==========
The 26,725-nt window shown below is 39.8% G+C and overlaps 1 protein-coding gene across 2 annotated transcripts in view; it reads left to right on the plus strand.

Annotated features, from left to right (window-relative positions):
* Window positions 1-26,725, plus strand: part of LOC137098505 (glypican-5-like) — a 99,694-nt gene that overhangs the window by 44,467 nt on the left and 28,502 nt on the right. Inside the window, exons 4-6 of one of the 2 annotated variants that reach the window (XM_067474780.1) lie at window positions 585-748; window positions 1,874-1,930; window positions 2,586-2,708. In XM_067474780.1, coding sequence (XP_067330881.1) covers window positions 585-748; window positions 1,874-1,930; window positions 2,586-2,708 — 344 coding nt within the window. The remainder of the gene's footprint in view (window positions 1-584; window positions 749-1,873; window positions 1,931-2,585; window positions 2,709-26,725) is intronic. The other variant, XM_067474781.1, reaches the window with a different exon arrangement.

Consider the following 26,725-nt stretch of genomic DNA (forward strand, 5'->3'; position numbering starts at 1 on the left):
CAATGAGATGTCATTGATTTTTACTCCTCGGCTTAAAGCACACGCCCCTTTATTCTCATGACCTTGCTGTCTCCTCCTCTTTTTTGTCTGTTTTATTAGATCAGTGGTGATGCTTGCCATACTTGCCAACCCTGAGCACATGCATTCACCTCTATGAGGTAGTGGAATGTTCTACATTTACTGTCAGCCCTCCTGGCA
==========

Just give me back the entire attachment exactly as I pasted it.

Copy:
The 26,725-nt window shown below is 39.8% G+C and overlaps 1 protein-coding gene across 2 annotated transcripts in view; it reads left to right on the plus strand.

Annotated features, from left to right (window-relative positions):
* Window positions 1-26,725, plus strand: part of LOC137098505 (glypican-5-like) — a 99,694-nt gene that overhangs the window by 44,467 nt on the left and 28,502 nt on the right. Inside the window, exons 4-6 of one of the 2 annotated variants that reach the window (XM_067474780.1) lie at window positions 585-748; window positions 1,874-1,930; window positions 2,586-2,708. In XM_067474780.1, coding sequence (XP_067330881.1) covers window positions 585-748; window positions 1,874-1,930; window positions 2,586-2,708 — 344 coding nt within the window. The remainder of the gene's footprint in view (window positions 1-584; window positions 749-1,873; window positions 1,931-2,585; window positions 2,709-26,725) is intronic. The other variant, XM_067474781.1, reaches the window with a different exon arrangement.

Consider the following 26,725-nt stretch of genomic DNA (forward strand, 5'->3'; position numbering starts at 1 on the left):
CAATGAGATGTCATTGATTTTTACTCCTCGGCTTAAAGCACACGCCCCTTTATTCTCATGACCTTGCTGTCTCCTCCTCTTTTTTGTCTGTTTTATTAGATCAGTGGTGATGCTTGCCATACTTGCCAACCCTGAGCACATGCATTCACCTCTATGAGGTAGTGGAATGTTCTACATTTACTGTCAGCCCTCCTGGCA